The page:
• If company signage needs to be updated, schedule that task as soon as possible so it’s done when you close the door or the last person turns off the lights.

Next on the list is Calories to be consumed during the holidays:

  • If this means at a company sponsored event, be sure that you self-manage your plate and glass.
    • Company event planning is whole separate subject --- too many factors to discuss here.
  • Consider reflecting on your calorie intake in 24 or 48 hour blocks of time.
  • Plan for walks or exercise on a daily basis and keep to your schedule!
  • Don’t beat yourself for enjoying the flavors available, just be aware of portions.

Last on the list is ‘time for reflection’:

  • Take time to refresh & restore your energies
  • Take time to reflect on the good business during previous year; celebrate the good stuff!
  • What needs to improve? List any details you think of for the budgeting portion of the plan.
  • What are you going to do in January or first quarter? You have the space and time to think about those ‘grand pans’ now

Communicate always and all ways!

August 15th, 2015 by Mary Kay Hyde-Bohn
Example of not wanting to have the conversation about Continuity or Disaster planning.

These 3 Buddha’s are sitting back, covering their eyes, mouth and ears. Just like an otherwise savvy business person ... who does not want to have the critical conversation about Continuity or Disaster planning.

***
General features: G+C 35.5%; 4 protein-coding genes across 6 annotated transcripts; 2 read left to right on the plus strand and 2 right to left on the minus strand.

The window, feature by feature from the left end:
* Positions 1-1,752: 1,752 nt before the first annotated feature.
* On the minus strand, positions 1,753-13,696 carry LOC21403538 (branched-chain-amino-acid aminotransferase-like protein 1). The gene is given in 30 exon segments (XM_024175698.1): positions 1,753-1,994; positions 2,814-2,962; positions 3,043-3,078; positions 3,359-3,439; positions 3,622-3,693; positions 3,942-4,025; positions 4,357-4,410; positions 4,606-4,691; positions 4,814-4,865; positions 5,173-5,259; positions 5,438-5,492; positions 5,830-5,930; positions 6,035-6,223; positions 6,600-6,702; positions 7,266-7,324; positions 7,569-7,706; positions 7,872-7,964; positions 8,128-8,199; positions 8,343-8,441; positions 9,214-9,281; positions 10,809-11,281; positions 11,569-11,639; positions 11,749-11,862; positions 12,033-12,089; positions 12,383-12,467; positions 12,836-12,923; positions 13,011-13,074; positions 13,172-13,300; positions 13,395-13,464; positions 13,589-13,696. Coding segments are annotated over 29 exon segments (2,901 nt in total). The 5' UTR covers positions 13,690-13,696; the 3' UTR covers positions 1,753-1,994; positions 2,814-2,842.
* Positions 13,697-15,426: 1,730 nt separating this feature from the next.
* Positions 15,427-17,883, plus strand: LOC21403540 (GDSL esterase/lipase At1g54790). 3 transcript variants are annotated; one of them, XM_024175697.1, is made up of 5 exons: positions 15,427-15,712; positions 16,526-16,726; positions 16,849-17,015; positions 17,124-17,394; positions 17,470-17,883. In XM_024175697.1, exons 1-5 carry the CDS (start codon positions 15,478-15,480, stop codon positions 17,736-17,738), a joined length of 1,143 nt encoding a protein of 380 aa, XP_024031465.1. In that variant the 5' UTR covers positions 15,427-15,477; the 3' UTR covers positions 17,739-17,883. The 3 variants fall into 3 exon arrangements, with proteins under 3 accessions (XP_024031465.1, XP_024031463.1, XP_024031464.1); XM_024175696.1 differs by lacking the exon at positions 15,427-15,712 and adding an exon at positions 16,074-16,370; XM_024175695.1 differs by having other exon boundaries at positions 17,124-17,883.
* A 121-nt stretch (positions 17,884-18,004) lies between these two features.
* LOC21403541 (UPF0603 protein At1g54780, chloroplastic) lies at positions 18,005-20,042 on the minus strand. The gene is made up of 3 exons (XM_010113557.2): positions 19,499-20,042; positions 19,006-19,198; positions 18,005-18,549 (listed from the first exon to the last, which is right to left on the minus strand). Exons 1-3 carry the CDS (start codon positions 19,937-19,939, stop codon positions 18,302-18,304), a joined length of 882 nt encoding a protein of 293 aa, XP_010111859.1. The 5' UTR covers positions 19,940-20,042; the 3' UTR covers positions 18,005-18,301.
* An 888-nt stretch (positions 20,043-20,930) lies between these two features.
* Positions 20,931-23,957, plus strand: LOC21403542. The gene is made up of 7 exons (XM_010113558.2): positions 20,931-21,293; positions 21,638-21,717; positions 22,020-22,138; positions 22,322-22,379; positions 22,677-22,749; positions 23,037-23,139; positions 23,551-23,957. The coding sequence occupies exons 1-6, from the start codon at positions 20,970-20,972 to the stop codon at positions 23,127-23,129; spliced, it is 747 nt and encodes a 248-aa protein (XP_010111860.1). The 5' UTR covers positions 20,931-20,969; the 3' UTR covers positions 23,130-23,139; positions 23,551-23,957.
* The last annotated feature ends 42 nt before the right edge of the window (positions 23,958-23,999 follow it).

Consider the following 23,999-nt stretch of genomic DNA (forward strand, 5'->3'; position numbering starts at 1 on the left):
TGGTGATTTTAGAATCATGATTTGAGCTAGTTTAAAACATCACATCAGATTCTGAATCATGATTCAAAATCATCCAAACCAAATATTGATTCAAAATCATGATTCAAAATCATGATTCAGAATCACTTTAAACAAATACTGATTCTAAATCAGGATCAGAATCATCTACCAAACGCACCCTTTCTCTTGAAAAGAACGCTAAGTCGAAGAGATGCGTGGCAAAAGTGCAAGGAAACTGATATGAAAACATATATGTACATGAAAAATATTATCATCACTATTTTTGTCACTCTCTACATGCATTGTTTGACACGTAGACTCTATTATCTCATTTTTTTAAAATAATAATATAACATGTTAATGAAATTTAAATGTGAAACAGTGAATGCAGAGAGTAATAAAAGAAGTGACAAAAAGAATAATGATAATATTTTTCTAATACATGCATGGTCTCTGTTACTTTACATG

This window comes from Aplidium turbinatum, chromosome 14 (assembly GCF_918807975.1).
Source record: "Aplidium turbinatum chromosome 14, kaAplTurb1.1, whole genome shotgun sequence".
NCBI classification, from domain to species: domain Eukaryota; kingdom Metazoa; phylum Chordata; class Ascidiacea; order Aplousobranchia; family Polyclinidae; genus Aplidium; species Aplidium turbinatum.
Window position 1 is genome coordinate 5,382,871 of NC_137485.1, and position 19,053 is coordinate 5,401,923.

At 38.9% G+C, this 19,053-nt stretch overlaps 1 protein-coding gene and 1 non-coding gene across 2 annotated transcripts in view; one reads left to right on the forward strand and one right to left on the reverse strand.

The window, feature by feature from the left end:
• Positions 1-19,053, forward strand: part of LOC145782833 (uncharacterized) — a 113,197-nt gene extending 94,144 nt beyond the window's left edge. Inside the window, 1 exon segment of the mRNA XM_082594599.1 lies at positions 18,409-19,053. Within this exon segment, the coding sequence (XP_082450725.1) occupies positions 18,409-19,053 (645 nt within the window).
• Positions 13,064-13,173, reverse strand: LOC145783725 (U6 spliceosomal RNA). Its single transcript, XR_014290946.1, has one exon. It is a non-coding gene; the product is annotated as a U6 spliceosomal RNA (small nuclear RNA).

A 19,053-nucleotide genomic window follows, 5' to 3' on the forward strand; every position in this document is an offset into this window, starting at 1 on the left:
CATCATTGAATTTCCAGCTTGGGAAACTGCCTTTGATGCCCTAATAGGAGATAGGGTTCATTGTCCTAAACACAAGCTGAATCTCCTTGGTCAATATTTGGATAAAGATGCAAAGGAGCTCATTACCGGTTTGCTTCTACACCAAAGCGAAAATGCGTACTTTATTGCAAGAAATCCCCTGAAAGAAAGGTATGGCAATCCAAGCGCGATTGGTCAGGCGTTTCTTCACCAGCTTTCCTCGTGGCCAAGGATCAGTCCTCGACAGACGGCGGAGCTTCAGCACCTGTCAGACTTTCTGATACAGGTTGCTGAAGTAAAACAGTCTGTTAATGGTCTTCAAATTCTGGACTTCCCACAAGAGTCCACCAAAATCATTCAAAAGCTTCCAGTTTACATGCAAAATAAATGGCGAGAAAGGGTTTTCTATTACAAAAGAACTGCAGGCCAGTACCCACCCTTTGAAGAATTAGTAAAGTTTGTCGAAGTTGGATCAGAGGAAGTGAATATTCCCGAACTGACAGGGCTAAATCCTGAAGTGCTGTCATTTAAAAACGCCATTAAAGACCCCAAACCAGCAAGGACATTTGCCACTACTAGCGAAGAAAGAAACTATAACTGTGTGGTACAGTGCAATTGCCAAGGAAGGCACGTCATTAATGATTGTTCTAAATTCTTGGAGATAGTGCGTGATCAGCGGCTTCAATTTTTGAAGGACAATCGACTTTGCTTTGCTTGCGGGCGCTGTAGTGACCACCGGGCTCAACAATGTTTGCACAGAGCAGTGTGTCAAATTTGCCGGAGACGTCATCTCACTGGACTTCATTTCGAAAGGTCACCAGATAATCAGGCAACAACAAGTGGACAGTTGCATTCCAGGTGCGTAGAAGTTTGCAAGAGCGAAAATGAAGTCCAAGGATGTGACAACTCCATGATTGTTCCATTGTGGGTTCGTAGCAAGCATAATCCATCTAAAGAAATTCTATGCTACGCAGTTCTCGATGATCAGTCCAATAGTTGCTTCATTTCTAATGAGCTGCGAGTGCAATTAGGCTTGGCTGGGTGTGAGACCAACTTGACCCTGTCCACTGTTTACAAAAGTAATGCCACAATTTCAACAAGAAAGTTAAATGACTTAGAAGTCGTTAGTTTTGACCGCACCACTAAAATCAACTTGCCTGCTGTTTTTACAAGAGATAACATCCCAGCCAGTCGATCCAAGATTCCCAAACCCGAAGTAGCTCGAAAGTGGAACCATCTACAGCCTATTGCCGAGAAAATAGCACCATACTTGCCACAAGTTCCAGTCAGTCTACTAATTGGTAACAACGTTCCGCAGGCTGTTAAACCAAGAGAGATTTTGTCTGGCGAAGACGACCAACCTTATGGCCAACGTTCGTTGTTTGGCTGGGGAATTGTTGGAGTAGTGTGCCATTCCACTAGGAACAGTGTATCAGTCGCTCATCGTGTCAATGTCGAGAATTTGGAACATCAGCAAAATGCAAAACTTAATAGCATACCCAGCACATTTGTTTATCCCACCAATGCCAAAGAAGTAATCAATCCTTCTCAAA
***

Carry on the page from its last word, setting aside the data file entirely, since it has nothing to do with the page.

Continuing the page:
The last two months have been a flurry of webinars with similar themes – you have to communicate during a Crisis to your employees, your customers, vendors, suppliers and local/regional community! The right words and the right media for individual audiences or public/strangers will fill the void with inaccurate misinformation – in other words, info-trash that will ruin your business or your reputation!

The after-event internal reviews have consistently brought up communication omissions or shortfalls to all audiences. The clean-up work due to misinformation or false information may take months to correct.

To summarize the main points of the discussions/webinars (not in any order):

DO’s

  • Define your audiences (internal & external)
  • Define the best method to reach each audience in times of crisis (may be different by audience)
  • Have draft texts ready for use by audience, type and severity of event(s)
  • Respect the gravity/severity of each event